The desire for one-stop shopping is everywhere. We have become a nation of streamliners and practical thinkers.
Smart players in every industry have been silently rethinking and repositioning themselves for success in today’s economy. What does that look like? Businesses are hand-picking leaders and putting together powerful multi-discipline teams that can handle all parts of a project within one entity. The concept of an interdisciplinary approach is really nothing new. It has been modeled again and again in every business sector.
Is this a monopoly? Or is it business excellence?
The only way to truly answer this question is by asking the most important one: Does it put the customer, or end user, at an advantage or disadvantage? That’s the only real way to gauge a business ideal.
The Customer’s Needs
When customers are looking for a design-build contract, they are ultimately saying:
- I want one point of contact
- I don’t want to be faced with questions I don’t have answers to
- I don’t want to have to do homework, legwork, or anything else
They’re saying, “Here’s my need. Here’s my budget. Make it happen.”
Besides a customer’s ultimate desire to see a project go from concept to fulfillment without financial surprises, delays or disappointment, there are other reasons the design-build model has experienced unprecedented growth over the past decade:
Benefits of the Design-Build Process
One thing I’ve learned over the years is that regardless of the economy or shifts in trends, there will always be a market for excellence. The design build concepts, like the design build process at Big Sky evolved from our ongoing commitment to learn, grow, and improve. In almost every situation, design-build is superior to traditional construction.
The difference between the two is pretty straightforward. With the design build model, both the design and construction of a project are under the umbrella of one single entity. This is completely different from the traditional, almost lethargic, design-bid-build process where the owner chooses the engineer or architect to design the project, and competitive bids are taken from other entities for the performance of construction services. It even sounds like snail-pace.
Design-build keeps the control, and the liability off of the owner, exactly where it belongs. The owner typically provides general design specifications and desired performance specifications, but the detailed construction plans and specs are the responsibility of the design-build team, instead of the owner’s engineer or architect. Accordingly, the implied warranty of specifications will not follow the trail from the owner to the contractor. Instead, the contractor bears the risk of non-performance.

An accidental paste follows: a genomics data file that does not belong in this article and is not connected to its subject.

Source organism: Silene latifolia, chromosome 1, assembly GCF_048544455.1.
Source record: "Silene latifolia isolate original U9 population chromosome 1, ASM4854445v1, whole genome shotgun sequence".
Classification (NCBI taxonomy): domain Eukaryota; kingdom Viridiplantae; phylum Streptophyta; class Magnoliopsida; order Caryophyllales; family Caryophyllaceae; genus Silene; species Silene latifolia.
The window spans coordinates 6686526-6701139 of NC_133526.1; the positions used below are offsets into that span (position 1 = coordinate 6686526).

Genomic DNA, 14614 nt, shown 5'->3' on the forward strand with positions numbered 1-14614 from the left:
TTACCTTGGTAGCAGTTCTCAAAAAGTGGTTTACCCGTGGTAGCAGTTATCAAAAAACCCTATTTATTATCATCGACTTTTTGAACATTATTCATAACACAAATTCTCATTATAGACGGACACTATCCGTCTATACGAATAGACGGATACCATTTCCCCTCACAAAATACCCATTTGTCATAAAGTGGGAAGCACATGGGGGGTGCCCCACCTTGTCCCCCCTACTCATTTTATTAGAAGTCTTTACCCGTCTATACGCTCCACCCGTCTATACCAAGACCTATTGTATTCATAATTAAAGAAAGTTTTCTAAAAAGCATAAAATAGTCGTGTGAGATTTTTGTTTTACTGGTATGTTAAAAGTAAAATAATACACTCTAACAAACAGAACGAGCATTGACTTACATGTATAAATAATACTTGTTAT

Other clear benefits of the design-build process include:
Quality – When quality responsibility is on the builder, there is clear motivation to produce superior results. This contrasts with the traditional design-bid-build method, where responsibility falls to the owner.
Financial Savings – When design and construction work hand-in-hand, multiple options can be explored and efficient solutions brought to the table before the production of drawings.
Streamlining for Time Efficiency- Design and construction can overlap and collaboration during the initial design phase can eliminate redesign time. Instead of a bottleneck, construction can actually begin before the working drawings are complete.
Early Cost Guarantee – Without all the “what if” scenarios it’s much easier to procure financing commitments at significantly reduced out-of-pocket costs prior to the availability of loan proceeds.
The Solution to the “Never Ending Change Orders” – With project scope and price out of the way, change orders stemming from design coordination issues are eliminated, along with the headache and lost time. Correction of such issues is the responsibility of the design-builder, not the owner.
Risk Incentive – Incentives are always nice. With the design-build model the incentive to improve efficiency without sacrificing quality translates into innovative ideas, problem solving, proactive thinking, and design and construction teams working together, evaluating alternatives efficiently and accurately, while bringing value to the owner.
Bringing top talent together under one roof and taking the liability and headache away from the owner. Plain and simple, design-build concepts and design build construction makes sense.